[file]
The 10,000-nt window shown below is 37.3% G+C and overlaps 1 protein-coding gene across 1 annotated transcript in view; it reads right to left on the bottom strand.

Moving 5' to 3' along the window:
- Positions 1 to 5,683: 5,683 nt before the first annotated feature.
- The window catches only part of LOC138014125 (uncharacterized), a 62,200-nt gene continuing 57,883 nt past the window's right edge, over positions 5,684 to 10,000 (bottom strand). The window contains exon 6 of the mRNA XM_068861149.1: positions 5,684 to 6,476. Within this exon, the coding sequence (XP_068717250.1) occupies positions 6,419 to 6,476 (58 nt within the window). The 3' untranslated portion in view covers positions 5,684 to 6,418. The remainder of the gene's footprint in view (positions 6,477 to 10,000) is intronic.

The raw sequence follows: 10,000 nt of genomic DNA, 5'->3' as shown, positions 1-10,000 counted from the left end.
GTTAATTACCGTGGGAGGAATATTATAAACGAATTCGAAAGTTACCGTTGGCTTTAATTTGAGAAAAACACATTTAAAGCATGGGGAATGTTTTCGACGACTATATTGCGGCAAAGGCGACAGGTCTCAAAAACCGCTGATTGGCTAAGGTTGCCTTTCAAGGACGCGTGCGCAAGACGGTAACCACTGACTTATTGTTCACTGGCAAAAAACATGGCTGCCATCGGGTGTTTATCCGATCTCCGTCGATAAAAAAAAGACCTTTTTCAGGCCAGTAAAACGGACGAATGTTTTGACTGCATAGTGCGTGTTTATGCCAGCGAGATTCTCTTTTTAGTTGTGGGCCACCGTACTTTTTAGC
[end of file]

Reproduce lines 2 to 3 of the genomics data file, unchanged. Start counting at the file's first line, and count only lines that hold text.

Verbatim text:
Moving 5' to 3' along the window:
- Positions 1 to 5,683: 5,683 nt before the first annotated feature.